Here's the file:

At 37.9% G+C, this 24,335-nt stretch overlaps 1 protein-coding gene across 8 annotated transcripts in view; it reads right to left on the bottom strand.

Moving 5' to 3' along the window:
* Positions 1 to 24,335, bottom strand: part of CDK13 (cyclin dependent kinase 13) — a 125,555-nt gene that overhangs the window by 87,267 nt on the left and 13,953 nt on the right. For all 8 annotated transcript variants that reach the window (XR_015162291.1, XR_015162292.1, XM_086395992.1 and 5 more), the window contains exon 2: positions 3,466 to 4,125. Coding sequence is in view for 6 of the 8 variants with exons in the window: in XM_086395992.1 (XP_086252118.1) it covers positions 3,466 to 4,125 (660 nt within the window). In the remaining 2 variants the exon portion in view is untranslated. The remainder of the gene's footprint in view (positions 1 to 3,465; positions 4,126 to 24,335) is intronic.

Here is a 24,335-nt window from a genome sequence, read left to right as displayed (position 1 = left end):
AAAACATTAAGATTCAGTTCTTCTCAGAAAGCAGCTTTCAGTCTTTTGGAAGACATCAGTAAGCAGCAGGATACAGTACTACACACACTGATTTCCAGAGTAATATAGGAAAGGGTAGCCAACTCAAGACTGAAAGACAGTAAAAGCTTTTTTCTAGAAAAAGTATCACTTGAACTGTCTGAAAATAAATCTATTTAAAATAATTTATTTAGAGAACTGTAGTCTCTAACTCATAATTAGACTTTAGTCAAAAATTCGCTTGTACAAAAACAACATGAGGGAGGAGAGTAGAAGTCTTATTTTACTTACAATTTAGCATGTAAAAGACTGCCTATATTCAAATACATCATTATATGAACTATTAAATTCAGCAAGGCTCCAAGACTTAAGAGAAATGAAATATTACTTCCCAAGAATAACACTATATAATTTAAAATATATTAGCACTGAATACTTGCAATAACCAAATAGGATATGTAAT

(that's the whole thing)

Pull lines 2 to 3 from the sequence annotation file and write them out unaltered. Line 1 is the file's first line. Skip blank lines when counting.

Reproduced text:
Moving 5' to 3' along the window:
* Positions 1 to 24,335, bottom strand: part of CDK13 (cyclin dependent kinase 13) — a 125,555-nt gene that overhangs the window by 87,267 nt on the left and 13,953 nt on the right. For all 8 annotated transcript variants that reach the window (XR_015162291.1, XR_015162292.1, XM_086395992.1 and 5 more), the window contains exon 2: positions 3,466 to 4,125. Coding sequence is in view for 6 of the 8 variants with exons in the window: in XM_086395992.1 (XP_086252118.1) it covers positions 3,466 to 4,125 (660 nt within the window). In the remaining 2 variants the exon portion in view is untranslated. The remainder of the gene's footprint in view (positions 1 to 3,465; positions 4,126 to 24,335) is intronic.